Written by Divija Vaish, a grade 12 student
India is the third-largest CO2 emitter in the world- not a fact we should be proud of. 22 of the world’s 30 most polluted cities are in India, with Delhi being the world’s most polluted capital. There are numerous ways of reducing pollution and fuel emission, one of them is increasing the usage of e-vehicles or electric vehicles (EVs).
PM Modi’s government has said that they are working towards a trial project in constructing electric highways in India. According to sources from the road ministry, the initial stretch of this highway should be completed by mid-2022. This project will first be rolled out on the 200km Delhi-Jaipur part of the Delhi-Mumbai Expressway, where 20% of the road will be electrified, and another road will be built where other EVs can recharge their batteries.
The government has been in talks with a Swedish firm since last year. In March this year, Union Minister for Road Transport and Highways, Mr. Nitin Gadkari, said, “Buses and trucks can ply on this e-highway at a speed of 120 km per hour and will bring down the logistics cost by 70 percent.”
E-highways are a part of PM Modi and his government’s efforts to encourage people to switch to electric vehicles.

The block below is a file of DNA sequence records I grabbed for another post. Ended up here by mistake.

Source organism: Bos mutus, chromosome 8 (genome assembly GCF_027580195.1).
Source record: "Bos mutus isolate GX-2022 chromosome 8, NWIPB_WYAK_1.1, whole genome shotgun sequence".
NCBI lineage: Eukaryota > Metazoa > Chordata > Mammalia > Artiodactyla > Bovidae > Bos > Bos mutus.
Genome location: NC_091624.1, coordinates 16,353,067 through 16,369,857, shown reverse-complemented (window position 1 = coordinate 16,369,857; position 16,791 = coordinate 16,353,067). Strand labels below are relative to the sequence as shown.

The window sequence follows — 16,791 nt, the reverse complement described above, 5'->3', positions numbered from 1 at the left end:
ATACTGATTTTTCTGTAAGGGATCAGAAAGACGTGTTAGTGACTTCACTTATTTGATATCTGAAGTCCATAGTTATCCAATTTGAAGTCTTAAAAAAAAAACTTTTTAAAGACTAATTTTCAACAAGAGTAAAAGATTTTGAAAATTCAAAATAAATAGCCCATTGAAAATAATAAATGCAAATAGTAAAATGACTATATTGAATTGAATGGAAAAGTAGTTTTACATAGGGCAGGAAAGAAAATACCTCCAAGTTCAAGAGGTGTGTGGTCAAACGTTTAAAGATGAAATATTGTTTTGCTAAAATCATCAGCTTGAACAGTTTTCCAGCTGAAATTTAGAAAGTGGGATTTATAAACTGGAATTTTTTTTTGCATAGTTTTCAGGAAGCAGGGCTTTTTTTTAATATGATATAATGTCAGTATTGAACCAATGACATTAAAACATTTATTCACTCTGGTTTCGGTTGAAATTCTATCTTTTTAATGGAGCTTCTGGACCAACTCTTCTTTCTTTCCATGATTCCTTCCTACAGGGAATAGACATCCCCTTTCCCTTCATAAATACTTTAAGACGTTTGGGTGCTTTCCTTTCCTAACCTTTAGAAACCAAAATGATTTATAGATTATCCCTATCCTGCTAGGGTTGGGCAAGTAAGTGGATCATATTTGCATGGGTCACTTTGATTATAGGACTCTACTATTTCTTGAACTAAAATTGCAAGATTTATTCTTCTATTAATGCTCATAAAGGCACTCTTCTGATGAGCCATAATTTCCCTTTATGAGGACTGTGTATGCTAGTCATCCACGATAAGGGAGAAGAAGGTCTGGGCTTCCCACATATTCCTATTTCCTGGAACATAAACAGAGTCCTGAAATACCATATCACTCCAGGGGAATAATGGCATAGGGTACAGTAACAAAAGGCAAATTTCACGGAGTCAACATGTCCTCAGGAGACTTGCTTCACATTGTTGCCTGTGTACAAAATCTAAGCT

In the 2019 Union Budget, Finance Minister Nirmala Sitharaman announced that people who buy EVs on a loan would have an income tax exemption of up to Rs, 1.5 lakh. Not only that but the GST rates were also reduced from 12% to 5%. The government has allocated Rs. 10, 000 crores via the FAME (Faster Adoption and Manufacturing of (Hybrid and) Electric Vehicles) scheme in 2019 for three years. Mr. Gadkari also said that “just like railways” he wishes to see “electric trucks on highways”.
Although the project is still in its initial stage, as per the reports, discussions to build an electric highway also got delayed due to the second COVID-19 wave. However, the focus still remains on building such a highway to reduce the carbon print. If the overhead cables are to be charged by solar energy and not electricity, then these e-highways will have near-zero carbon footprints and could play a massive role in reducing total carbon emissions.
Electrified roads of such kind have already opened. The first one opened in Sweden in 2018. The second one opened in Germany in 2019 on its motorway. It was roughly six miles long, south of Frankfurt, and recharged hybrid trucks on the go. The United States and the United Kingdom are both in the process of building electrified roads and highways, according to reports.